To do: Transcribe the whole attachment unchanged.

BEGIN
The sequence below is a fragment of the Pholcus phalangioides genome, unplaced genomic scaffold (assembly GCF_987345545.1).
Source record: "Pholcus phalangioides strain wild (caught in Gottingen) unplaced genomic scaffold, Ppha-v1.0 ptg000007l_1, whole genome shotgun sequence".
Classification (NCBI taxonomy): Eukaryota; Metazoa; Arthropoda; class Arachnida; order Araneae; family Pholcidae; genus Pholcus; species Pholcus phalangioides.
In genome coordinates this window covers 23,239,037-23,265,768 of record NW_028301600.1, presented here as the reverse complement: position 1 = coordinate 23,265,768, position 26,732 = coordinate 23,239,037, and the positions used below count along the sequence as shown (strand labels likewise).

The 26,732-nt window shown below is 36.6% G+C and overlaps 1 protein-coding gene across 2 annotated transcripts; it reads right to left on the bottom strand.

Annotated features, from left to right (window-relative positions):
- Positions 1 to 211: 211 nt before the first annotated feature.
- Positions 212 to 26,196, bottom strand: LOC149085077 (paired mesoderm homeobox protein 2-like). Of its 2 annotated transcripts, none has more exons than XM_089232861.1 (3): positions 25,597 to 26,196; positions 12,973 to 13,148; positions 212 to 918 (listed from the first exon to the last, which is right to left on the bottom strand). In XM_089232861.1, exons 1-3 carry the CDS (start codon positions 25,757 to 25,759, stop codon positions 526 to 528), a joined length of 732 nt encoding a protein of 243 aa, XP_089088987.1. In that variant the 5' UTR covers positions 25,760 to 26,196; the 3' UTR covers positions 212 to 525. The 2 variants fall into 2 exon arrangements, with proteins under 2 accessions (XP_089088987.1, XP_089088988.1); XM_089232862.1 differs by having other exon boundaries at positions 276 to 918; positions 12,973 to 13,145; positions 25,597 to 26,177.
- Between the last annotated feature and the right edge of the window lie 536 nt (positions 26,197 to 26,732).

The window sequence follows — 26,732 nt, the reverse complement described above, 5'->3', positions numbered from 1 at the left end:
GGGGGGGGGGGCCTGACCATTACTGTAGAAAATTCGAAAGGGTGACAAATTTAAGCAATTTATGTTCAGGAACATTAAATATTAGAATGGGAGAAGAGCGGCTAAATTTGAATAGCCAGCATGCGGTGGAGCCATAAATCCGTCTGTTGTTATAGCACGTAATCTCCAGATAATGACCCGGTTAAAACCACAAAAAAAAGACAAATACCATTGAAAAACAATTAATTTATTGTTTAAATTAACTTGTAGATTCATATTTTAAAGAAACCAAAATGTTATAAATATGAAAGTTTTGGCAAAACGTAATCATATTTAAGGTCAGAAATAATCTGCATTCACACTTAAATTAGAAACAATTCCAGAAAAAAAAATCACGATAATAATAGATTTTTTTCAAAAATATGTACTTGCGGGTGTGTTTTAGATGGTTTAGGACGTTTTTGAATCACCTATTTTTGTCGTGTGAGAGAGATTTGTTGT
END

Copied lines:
The sequence below is a fragment of the Pholcus phalangioides genome, unplaced genomic scaffold (assembly GCF_987345545.1).
Source record: "Pholcus phalangioides strain wild (caught in Gottingen) unplaced genomic scaffold, Ppha-v1.0 ptg000007l_1, whole genome shotgun sequence".
Classification (NCBI taxonomy): Eukaryota; Metazoa; Arthropoda; class Arachnida; order Araneae; family Pholcidae; genus Pholcus; species Pholcus phalangioides.
In genome coordinates this window covers 23,239,037-23,265,768 of record NW_028301600.1, presented here as the reverse complement: position 1 = coordinate 23,265,768, position 26,732 = coordinate 23,239,037, and the positions used below count along the sequence as shown (strand labels likewise).

The 26,732-nt window shown below is 36.6% G+C and overlaps 1 protein-coding gene across 2 annotated transcripts; it reads right to left on the bottom strand.

Annotated features, from left to right (window-relative positions):
- Positions 1 to 211: 211 nt before the first annotated feature.
- Positions 212 to 26,196, bottom strand: LOC149085077 (paired mesoderm homeobox protein 2-like). Of its 2 annotated transcripts, none has more exons than XM_089232861.1 (3): positions 25,597 to 26,196; positions 12,973 to 13,148; positions 212 to 918 (listed from the first exon to the last, which is right to left on the bottom strand). In XM_089232861.1, exons 1-3 carry the CDS (start codon positions 25,757 to 25,759, stop codon positions 526 to 528), a joined length of 732 nt encoding a protein of 243 aa, XP_089088987.1. In that variant the 5' UTR covers positions 25,760 to 26,196; the 3' UTR covers positions 212 to 525. The 2 variants fall into 2 exon arrangements, with proteins under 2 accessions (XP_089088987.1, XP_089088988.1); XM_089232862.1 differs by having other exon boundaries at positions 276 to 918; positions 12,973 to 13,145; positions 25,597 to 26,177.
- Between the last annotated feature and the right edge of the window lie 536 nt (positions 26,197 to 26,732).

The window sequence follows — 26,732 nt, the reverse complement described above, 5'->3', positions numbered from 1 at the left end:
GGGGGGGGGGGCCTGACCATTACTGTAGAAAATTCGAAAGGGTGACAAATTTAAGCAATTTATGTTCAGGAACATTAAATATTAGAATGGGAGAAGAGCGGCTAAATTTGAATAGCCAGCATGCGGTGGAGCCATAAATCCGTCTGTTGTTATAGCACGTAATCTCCAGATAATGACCCGGTTAAAACCACAAAAAAAAGACAAATACCATTGAAAAACAATTAATTTATTGTTTAAATTAACTTGTAGATTCATATTTTAAAGAAACCAAAATGTTATAAATATGAAAGTTTTGGCAAAACGTAATCATATTTAAGGTCAGAAATAATCTGCATTCACACTTAAATTAGAAACAATTCCAGAAAAAAAAATCACGATAATAATAGATTTTTTTCAAAAATATGTACTTGCGGGTGTGTTTTAGATGGTTTAGGACGTTTTTGAATCACCTATTTTTGTCGTGTGAGAGAGATTTGTTGT